So why don’t I just move back? Get a teaching position again? Make my own way of things?

Simple, really.

I first considered moving to Prague in 2010 after a short term mission’s trip when it was obvious that there was a need for workers in the field. I felt so called to go. For three years, I waited, planned, prepared. Finally, I was accepted to go as a missionary associate for two years, with the possibility of extensions. It was so hard and yet so easy to struggle through those two years (five, if you count the three years in San Diego it took to get me to Prague) because, at every step, I knew that this was where God wanted me to be. And in my heart I knew I wouldn’t leave Prague unless God sent someone to replace me or made it very obvious he wanted me elsewhere.

In a way, He did both. So I left.

I’m in San Diego because it’s pretty clear to me that God wants me there right now. And I’m not unhappy.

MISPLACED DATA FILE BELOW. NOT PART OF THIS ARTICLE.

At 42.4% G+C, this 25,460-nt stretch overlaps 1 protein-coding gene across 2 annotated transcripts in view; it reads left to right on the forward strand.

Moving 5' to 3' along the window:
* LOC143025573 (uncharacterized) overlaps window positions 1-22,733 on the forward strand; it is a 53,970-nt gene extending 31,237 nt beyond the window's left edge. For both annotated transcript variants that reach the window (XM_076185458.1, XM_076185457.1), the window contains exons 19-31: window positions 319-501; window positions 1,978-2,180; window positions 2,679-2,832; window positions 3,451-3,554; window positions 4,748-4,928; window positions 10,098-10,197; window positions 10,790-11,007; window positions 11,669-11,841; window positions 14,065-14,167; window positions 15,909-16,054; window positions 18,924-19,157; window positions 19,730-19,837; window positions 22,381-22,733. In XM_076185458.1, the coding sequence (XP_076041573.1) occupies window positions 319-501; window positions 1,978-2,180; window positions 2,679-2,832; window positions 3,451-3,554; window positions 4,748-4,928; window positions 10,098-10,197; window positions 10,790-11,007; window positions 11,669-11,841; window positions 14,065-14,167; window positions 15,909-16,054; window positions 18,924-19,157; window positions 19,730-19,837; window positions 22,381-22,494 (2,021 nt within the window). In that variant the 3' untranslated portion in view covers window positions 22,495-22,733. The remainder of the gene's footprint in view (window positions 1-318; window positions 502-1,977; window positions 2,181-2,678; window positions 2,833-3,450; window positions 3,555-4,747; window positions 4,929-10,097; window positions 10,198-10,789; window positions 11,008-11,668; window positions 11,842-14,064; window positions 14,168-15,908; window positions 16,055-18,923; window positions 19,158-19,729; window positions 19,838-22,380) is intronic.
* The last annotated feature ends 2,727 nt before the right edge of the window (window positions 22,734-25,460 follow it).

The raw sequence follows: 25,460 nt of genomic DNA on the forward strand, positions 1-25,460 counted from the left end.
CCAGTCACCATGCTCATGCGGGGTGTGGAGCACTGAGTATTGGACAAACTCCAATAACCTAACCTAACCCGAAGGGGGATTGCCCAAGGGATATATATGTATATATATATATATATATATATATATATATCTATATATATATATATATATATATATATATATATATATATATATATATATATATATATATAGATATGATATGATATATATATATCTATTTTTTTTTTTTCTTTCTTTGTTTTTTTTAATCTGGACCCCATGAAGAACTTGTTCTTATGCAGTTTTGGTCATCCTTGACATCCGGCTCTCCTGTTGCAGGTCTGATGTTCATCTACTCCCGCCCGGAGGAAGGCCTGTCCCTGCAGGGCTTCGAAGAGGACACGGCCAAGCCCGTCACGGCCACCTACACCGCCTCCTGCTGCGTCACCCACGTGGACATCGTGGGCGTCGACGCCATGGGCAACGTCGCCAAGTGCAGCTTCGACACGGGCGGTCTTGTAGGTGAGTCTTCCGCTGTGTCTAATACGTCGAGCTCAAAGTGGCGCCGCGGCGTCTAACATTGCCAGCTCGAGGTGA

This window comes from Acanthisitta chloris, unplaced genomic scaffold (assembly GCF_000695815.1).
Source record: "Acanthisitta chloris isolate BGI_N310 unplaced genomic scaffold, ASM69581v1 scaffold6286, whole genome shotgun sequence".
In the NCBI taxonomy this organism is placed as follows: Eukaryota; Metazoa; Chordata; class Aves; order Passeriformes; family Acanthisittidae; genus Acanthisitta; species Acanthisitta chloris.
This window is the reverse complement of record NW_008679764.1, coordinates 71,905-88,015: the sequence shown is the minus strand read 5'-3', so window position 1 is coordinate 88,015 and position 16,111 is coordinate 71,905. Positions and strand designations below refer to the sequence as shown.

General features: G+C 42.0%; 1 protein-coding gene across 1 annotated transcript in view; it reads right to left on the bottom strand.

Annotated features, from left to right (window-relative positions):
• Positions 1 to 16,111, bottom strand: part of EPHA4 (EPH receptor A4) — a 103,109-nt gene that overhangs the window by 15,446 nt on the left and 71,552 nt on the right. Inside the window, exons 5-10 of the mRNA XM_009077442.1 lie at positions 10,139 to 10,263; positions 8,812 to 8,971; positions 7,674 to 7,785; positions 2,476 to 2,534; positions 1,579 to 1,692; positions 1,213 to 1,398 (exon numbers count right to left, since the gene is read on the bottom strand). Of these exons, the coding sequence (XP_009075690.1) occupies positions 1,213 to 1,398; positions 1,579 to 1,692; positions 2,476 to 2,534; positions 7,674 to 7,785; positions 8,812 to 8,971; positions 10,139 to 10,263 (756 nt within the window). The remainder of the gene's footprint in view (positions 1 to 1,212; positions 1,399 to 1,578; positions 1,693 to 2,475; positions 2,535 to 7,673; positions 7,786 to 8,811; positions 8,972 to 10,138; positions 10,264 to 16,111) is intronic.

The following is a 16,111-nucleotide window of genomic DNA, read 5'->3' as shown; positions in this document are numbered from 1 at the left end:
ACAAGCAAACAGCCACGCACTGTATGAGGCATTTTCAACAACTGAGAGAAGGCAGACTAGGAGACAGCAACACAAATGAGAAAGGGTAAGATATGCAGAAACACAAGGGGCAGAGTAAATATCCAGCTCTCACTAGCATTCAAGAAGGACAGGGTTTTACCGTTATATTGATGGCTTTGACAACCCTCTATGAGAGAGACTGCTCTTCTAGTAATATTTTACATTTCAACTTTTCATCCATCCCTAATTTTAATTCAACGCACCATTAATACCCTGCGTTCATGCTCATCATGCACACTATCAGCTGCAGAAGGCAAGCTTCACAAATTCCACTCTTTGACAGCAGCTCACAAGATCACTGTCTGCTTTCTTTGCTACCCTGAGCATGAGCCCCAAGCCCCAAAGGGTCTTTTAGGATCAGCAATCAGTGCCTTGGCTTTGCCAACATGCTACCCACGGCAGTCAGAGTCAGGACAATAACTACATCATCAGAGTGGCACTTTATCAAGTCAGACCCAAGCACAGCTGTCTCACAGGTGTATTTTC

Not unhappy, but I’ve been missing something. For months now, I’ve noticed the lack of something very important in my life, something I long to have back.

I’ve lost my joy.

I’ve been missing the delight of waking up every morning and knowing I’ll get to see all my students, I’ll get to walk through fall leaves or winter snows, I’ll get to learn new words and practice old ones. I’ve been missing my friends from school, the women who opened up their lives and hearts to me. I’ve been missing impossibly clear Czech skies, feathery forests and wayside flowers. I’ve been missing the life I had and all the joy that came with it. I have this fear that my two years in Prague were the best I may ever get, nothing will ever be quite so golden. And even though I know in my heart that this is probably untrue, it’s hard to fight the feeling. Especially sitting in a house that was once home, looking out a window into what was once my world and my future.

“It is hard having your life in one place and your heart in another,” I finally said.

Rachel gave her head a little shake, sympathy in the highest degree, and we waited for the evening devotional to begin.